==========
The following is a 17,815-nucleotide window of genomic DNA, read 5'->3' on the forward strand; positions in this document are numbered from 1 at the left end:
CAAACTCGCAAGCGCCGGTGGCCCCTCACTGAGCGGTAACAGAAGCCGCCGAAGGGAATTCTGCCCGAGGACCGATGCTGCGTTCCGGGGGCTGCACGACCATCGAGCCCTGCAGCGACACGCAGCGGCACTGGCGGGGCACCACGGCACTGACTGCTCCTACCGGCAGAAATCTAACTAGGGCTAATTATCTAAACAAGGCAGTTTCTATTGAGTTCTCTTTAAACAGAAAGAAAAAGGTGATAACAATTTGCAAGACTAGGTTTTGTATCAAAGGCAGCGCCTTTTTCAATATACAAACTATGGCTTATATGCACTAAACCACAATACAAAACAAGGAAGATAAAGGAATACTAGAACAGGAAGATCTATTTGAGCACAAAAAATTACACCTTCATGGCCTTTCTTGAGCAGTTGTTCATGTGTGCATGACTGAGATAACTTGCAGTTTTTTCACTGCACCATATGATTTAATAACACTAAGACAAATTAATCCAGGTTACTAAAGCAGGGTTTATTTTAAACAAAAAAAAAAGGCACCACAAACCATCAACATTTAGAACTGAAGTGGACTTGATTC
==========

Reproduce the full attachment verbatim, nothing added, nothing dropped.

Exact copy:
The following is a 17,815-nucleotide window of genomic DNA, read 5'->3' on the forward strand; positions in this document are numbered from 1 at the left end:
CAAACTCGCAAGCGCCGGTGGCCCCTCACTGAGCGGTAACAGAAGCCGCCGAAGGGAATTCTGCCCGAGGACCGATGCTGCGTTCCGGGGGCTGCACGACCATCGAGCCCTGCAGCGACACGCAGCGGCACTGGCGGGGCACCACGGCACTGACTGCTCCTACCGGCAGAAATCTAACTAGGGCTAATTATCTAAACAAGGCAGTTTCTATTGAGTTCTCTTTAAACAGAAAGAAAAAGGTGATAACAATTTGCAAGACTAGGTTTTGTATCAAAGGCAGCGCCTTTTTCAATATACAAACTATGGCTTATATGCACTAAACCACAATACAAAACAAGGAAGATAAAGGAATACTAGAACAGGAAGATCTATTTGAGCACAAAAAATTACACCTTCATGGCCTTTCTTGAGCAGTTGTTCATGTGTGCATGACTGAGATAACTTGCAGTTTTTTCACTGCACCATATGATTTAATAACACTAAGACAAATTAATCCAGGTTACTAAAGCAGGGTTTATTTTAAACAAAAAAAAAAGGCACCACAAACCATCAACATTTAGAACTGAAGTGGACTTGATTC